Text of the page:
Another terrific defensive performance by Ireland gave them the perfect ending to a magnificent international season as they pipped Australia in Dublin. The game itself was hugely entertaining, with an unbelievable opening that had Ireland up 17 points before the end of the first quarter. Australia’s rally to take the lead before half was equally remarkable, and though the points never quite materialize in the second act, the drama was there through the end and the atmosphere at the Aviva was superb.
The Wallabies did amazingly well to hold their composure after the extraordinary opening, particularly after Tommy Bowe’s intercept on a play that had Australian try written all over it. Nick Phipps had his own similar sort against the run of play, and then Bernard Foley got an early Christmas gift from the TMO. Why Eric Gauzins chose to replay that camera angle over and over to adjudicate the angle of the pass, when a clear and obvious overhead shot was available, is a mystery only he can answer. How he could rule from either that the pass was not forward is one for the rugby gods.
There were no such questions of legitimacy on the second Phipps try. The move started inside the Australian 22 and was inspired by some Henry Speight magic that would have bamboozled the stingiest defense. Foley flubbed two kickable conversions before redeeming himself with a penalty to give Australia the lead, but Jonny Sexton made sure it wasn’t for long.
Pressure defined the second half. Foley and Sexton exchanged early kicks and the score stayed level. No-one would begrudge the Wallabies for feeling hard done by when Glen Jackson penalised James Slipper for side entry, with just about every referee in the peanut gallery muttering under their breath that Robbie Henshaw was the guilty party. Perhaps it was karma atoning for the sins of Gauzins. Sexton accepted the free pass and Ireland had their lead.
Ironically it was composure that failed Australia in the dying minutes. They had everything they needed to find a win, but in simplest terms they dropped the ball. The intense pressure of the Irish defense, led by captain Paul O’Connell and a tireless Peter O’Mahony, certainly contributed heavily to the slips, and the coaching staff deserves praise for another flawless game plan. Sexton can also take another bow with another immaculate kicking demonstration. His tactical precision was straight out of Ronan O’Gara’s cook book for back three nightmares.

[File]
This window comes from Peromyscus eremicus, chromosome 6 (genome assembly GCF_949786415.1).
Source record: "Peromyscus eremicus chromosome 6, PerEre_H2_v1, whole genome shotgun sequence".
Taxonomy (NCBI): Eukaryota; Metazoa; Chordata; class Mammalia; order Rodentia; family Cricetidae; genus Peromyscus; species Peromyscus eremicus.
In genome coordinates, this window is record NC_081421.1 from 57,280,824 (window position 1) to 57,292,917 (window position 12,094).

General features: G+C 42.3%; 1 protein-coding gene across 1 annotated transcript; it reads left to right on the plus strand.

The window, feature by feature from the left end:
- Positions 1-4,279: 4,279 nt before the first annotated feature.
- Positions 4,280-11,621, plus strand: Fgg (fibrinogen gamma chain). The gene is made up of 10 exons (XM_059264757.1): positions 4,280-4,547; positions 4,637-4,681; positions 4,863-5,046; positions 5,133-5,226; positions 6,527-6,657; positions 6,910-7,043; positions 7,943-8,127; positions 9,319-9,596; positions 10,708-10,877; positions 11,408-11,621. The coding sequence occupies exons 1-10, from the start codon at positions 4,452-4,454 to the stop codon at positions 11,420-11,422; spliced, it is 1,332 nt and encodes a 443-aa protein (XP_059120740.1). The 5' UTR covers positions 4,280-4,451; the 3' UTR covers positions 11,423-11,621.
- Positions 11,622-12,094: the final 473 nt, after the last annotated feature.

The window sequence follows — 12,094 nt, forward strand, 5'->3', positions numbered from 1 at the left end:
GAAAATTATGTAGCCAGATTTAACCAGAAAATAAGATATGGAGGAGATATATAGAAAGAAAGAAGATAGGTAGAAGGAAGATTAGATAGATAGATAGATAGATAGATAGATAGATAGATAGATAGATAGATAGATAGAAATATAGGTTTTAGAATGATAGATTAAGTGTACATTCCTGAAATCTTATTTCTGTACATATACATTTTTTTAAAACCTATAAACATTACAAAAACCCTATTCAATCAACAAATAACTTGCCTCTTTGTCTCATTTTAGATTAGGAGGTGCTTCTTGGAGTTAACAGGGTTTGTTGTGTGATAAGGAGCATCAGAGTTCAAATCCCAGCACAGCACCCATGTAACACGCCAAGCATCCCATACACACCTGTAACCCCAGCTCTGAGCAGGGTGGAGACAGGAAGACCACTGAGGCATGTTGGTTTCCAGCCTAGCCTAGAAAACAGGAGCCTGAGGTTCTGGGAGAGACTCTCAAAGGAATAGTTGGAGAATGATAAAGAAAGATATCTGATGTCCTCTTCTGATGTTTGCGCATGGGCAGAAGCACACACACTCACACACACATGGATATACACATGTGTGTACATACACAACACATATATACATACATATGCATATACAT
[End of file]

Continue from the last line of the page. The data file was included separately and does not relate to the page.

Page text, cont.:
Two southern hemisphere giants have fallen in three weeks, and though the Six Nations will reveal more about this side, the signs suggest a spot in the semi-final next October is not at all an unreasonable target. It’s a good time to be an Irish rugby fan.
IRELAND 26 vs 23 AUSTRALIA
Saturday, November 22, 16:30 GMT, Dublin
06 mins – J. Sexton pen 3-0
12 mins – S. Zebo try 8-0
13 mins – J. Sexton con 10-0
15 mins – T. Bowe try 15-0
16 mins – J. Sexton con 17-0
18 mins – N. Phipps try 17-5
19 mins – B. Foley con 17-7
22 mins – B. Foley try 17-12
31 mins – N. Phipps try 17-17
36 mins – B. Foley pen 17-20
40 mins – J. Sexton pen 20-20
45 mins – J. Sexton pen 23-20
49 mins – B. Foley pen 23-23
64 mins – J. Sexton pen 26-23
R. Kearney (F. Jones 78); T. Bowe, R. Henshaw, G. D’Arcy (I. Madigan 59), S. Zebo; J. Sexton (E. Reddan 78), C. Murray (E. Reddan 71-75); J. McGrath, R. Best (S. Cronin 67), M. Ross; D. Toner (D. Foley 61), P. O’Connell (capt.); P. O’Mahony, R. Ruddock, J. Heaslip.
I. Folau; H. Speight, T. Kuridrani (K. Beale 46), M. To’omua, A. Ashley-Cooper; B. Foley (Q. Cooper 64), N. Phipps (W. Genia 68); J. Slipper (B. Robinson 75), S. Fainga’a (J. Hanson 71), S. Kepu (T. Faulkner 71); S. Carter (W. Skelton 72), R. Simmons; L. Jones (J. Schatz 54), M. Hooper (capt.), B. McCalman.
Referee: G. Jackson (NZRU)
Assistants: N. Owens (WRU) & M. Fraser (NZRU)
TMO: E. Gauzins (FFR)